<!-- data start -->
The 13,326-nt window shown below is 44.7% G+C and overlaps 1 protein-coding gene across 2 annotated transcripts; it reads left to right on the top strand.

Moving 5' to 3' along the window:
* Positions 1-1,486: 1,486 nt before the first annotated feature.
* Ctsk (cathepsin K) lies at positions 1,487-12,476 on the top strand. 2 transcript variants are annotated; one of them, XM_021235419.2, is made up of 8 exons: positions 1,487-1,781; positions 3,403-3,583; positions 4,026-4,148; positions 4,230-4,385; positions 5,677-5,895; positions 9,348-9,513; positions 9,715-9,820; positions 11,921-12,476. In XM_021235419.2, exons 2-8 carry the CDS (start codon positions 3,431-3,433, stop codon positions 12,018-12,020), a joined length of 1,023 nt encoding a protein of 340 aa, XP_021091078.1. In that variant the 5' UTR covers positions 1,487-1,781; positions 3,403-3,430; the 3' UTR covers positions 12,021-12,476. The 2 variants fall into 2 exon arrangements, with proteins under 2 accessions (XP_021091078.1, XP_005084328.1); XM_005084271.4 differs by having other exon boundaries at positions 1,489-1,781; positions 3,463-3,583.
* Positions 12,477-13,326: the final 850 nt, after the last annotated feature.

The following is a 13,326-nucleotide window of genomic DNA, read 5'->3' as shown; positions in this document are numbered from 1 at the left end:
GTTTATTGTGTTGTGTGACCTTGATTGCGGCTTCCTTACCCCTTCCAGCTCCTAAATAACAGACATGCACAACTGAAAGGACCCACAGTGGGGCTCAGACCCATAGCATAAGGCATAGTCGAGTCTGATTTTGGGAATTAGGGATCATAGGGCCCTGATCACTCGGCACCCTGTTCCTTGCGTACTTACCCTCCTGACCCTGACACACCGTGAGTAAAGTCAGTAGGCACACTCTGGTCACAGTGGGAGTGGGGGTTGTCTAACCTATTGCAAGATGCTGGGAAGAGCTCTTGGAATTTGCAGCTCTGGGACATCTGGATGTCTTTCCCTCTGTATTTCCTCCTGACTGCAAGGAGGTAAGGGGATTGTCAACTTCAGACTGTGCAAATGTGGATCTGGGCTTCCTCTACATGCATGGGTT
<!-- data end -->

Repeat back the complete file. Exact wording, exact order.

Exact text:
The 13,326-nt window shown below is 44.7% G+C and overlaps 1 protein-coding gene across 2 annotated transcripts; it reads left to right on the top strand.

Moving 5' to 3' along the window:
* Positions 1-1,486: 1,486 nt before the first annotated feature.
* Ctsk (cathepsin K) lies at positions 1,487-12,476 on the top strand. 2 transcript variants are annotated; one of them, XM_021235419.2, is made up of 8 exons: positions 1,487-1,781; positions 3,403-3,583; positions 4,026-4,148; positions 4,230-4,385; positions 5,677-5,895; positions 9,348-9,513; positions 9,715-9,820; positions 11,921-12,476. In XM_021235419.2, exons 2-8 carry the CDS (start codon positions 3,431-3,433, stop codon positions 12,018-12,020), a joined length of 1,023 nt encoding a protein of 340 aa, XP_021091078.1. In that variant the 5' UTR covers positions 1,487-1,781; positions 3,403-3,430; the 3' UTR covers positions 12,021-12,476. The 2 variants fall into 2 exon arrangements, with proteins under 2 accessions (XP_021091078.1, XP_005084328.1); XM_005084271.4 differs by having other exon boundaries at positions 1,489-1,781; positions 3,463-3,583.
* Positions 12,477-13,326: the final 850 nt, after the last annotated feature.

The following is a 13,326-nucleotide window of genomic DNA, read 5'->3' as shown; positions in this document are numbered from 1 at the left end:
GTTTATTGTGTTGTGTGACCTTGATTGCGGCTTCCTTACCCCTTCCAGCTCCTAAATAACAGACATGCACAACTGAAAGGACCCACAGTGGGGCTCAGACCCATAGCATAAGGCATAGTCGAGTCTGATTTTGGGAATTAGGGATCATAGGGCCCTGATCACTCGGCACCCTGTTCCTTGCGTACTTACCCTCCTGACCCTGACACACCGTGAGTAAAGTCAGTAGGCACACTCTGGTCACAGTGGGAGTGGGGGTTGTCTAACCTATTGCAAGATGCTGGGAAGAGCTCTTGGAATTTGCAGCTCTGGGACATCTGGATGTCTTTCCCTCTGTATTTCCTCCTGACTGCAAGGAGGTAAGGGGATTGTCAACTTCAGACTGTGCAAATGTGGATCTGGGCTTCCTCTACATGCATGGGTT